(Sesquicentennial story in Wausau Daily Herald, Dec. 29, 1998)
Logging fueled rapid growth of Lincoln County
Tomahawk dam created major controversy on Wisconsin River
By Pat Peckham Wausau Daily Herald
When Wisconsin became a state May 29, 1848, Lincoln County did not exist and would not be recognized as a governmental entity until 26 years later in 1874.
Exploration of Wisconsin began in Green Bay and spread along the territory's river system but settlement was another thing. The Milwaukee area was the main point of arrival for people who sought a permanent home rather than a relatively short- term stint in the lumber industry. Permanent settlers followed the loggers into the northwoods.
Being farther south and earlier to be occupied by the European newcomers, Portage County had official status in 1836 while Wisconsin was still a territory.
Creation dates for counties tell a story of their own.
· Portage County originally took in a wide swath that extended all the way north to what was to be the state line.
· Marathon County was formed in 1850, two years after statehood.
· Lincoln County waited until 1874.
· Price County was formed five years later in 1879.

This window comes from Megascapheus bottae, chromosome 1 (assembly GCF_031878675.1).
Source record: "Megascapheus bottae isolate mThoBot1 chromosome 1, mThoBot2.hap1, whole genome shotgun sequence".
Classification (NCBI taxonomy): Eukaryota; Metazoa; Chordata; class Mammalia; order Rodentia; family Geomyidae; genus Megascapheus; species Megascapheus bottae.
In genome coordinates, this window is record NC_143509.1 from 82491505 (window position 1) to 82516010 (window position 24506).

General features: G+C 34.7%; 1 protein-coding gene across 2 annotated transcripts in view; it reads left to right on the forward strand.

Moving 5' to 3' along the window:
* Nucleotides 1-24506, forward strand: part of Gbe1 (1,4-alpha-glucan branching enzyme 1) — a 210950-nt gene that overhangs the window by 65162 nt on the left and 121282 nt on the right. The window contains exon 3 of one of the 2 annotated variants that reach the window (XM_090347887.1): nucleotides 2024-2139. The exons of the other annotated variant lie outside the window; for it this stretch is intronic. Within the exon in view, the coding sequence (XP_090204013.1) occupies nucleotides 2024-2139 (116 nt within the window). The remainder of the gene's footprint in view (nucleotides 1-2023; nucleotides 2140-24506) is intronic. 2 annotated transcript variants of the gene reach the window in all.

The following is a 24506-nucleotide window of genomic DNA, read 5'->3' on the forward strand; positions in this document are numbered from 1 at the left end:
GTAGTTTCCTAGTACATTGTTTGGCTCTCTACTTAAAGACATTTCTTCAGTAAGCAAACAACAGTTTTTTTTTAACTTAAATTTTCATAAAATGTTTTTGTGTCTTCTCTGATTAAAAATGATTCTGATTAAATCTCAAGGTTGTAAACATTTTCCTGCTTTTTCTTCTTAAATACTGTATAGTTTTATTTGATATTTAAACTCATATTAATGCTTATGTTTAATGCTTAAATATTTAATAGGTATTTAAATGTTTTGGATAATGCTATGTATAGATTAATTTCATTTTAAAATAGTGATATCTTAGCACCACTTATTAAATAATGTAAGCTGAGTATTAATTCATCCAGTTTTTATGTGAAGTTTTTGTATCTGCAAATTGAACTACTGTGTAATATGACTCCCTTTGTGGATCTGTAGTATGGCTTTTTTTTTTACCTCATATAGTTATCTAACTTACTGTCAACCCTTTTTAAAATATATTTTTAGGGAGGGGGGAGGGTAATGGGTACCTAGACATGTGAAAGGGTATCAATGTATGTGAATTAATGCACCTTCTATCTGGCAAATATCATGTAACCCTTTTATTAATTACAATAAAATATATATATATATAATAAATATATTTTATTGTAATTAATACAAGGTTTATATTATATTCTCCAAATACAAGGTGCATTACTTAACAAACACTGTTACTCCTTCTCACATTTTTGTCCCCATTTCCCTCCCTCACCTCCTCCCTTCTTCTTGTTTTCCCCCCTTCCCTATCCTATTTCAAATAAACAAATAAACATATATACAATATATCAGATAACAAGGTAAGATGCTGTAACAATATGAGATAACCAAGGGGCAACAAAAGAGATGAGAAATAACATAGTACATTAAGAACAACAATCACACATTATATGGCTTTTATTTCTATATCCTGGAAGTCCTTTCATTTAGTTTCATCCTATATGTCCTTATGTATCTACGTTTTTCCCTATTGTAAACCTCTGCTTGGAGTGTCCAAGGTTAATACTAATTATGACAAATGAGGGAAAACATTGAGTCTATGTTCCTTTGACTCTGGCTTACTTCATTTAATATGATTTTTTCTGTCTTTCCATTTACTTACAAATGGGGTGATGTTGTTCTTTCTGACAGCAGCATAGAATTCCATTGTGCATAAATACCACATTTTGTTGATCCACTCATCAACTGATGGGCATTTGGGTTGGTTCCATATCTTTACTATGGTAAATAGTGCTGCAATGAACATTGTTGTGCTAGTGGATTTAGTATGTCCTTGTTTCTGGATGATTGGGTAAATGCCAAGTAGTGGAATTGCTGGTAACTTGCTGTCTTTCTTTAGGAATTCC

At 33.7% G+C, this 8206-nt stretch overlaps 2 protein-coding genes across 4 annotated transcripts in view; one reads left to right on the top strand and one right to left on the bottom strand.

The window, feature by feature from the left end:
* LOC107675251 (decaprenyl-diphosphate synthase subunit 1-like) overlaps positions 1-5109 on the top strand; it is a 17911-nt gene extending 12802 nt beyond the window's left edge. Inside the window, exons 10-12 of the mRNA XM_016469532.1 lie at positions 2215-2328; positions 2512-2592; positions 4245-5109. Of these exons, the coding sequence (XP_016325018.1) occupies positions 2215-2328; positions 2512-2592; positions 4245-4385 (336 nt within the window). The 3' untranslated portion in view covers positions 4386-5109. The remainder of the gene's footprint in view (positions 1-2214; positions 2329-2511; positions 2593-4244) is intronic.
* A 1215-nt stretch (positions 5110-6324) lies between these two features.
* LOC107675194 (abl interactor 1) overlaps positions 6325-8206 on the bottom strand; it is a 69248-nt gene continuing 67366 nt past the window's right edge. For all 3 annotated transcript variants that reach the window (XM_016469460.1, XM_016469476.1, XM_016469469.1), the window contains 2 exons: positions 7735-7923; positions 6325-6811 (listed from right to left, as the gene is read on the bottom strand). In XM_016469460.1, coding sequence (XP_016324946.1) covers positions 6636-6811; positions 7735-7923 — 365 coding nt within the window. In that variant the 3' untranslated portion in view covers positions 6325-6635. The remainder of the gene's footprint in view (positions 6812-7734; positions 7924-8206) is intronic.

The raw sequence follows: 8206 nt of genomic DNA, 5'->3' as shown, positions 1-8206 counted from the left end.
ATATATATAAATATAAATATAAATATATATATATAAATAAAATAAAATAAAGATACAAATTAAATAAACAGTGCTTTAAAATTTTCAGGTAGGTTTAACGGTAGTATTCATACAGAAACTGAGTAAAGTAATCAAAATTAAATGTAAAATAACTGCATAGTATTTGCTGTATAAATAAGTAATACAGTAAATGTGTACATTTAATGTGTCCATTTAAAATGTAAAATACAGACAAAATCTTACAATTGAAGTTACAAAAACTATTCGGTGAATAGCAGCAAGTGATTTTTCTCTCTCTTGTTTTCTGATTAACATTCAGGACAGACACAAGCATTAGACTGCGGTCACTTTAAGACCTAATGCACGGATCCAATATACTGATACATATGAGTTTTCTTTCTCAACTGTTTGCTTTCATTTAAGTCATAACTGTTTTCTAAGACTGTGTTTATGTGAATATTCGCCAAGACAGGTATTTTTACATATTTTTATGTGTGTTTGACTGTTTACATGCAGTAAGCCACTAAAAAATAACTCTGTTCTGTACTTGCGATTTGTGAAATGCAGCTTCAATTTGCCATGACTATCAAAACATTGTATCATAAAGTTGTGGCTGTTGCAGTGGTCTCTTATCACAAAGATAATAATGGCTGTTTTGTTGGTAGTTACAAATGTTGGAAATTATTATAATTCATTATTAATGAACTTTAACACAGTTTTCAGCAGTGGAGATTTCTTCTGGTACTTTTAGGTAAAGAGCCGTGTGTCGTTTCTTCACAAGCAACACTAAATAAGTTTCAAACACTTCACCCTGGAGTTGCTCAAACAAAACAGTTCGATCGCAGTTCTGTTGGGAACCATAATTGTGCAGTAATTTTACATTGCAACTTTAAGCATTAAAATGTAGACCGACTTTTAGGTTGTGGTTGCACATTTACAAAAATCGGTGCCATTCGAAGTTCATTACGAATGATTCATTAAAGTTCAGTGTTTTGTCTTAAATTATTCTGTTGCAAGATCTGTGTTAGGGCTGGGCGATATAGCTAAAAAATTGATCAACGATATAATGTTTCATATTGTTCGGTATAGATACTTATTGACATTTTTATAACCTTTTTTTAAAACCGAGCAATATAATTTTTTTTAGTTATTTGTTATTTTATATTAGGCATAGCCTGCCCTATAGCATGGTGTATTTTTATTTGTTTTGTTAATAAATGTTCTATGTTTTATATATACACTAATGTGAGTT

· Oneida and Forest counties were not formed until 1885.
· The county map was filled in later by Iron and Vilas counties in 1893, Rusk County in 1903 and Menominee County in 1961.
Merrill was incorporated in 1883 and Tomahawk was incorporated in 1891.
Lincoln County has fewer people than the city of Wausau. Lincoln County's estimated population in 1996 was 28,396. Marathon County's head count that year was 123,258.
Historian George Gilkey said one of the first establishments by white people was a Hudson Bay Co. trading post at the confluence of the New Wood River and Wisconsin River. A series of rapids on the Wisconsin River was named after Bill Cross, one of the partners in the trading post, one third of the way upstream from Merrill to Tomahawk.
Fur traders loaded furs into canoes and paddled upstream to Tomahawk, said Gilkey. From there, they portaged from lake to lake until they reached the Bad River. Their last leg was down the Bad River to Lake Superior and they unloaded at LaPointe on Madeline Island near Bayfield.
Rivers played a large role in where communities grew up as logging con-tinued to fuel an era that was depen-dent on moving logs or lumber to market without rail or road. Tomahawk's location at the conflu-ence of three rivers - the Wisconsin, Tomahawk and Somo - was a fact not lost on its founder, William Bradley, according to a book by Richard Durbin, "Wisconsin River: An Odyssey Through Time and Space."
Bradley had timber interests in Michigan and Wisconsin. He and his partners' holdings contained an esti-mated 1.5 billion board feet of lumber.
The first construction in Tomahawk began in the 1880s and, because building supplies had to be hauled by wagon from Merrill until the winter of 1886-87, Bradley arranged for a small circus tent in the middle of town to serve as a tem-porary hotel.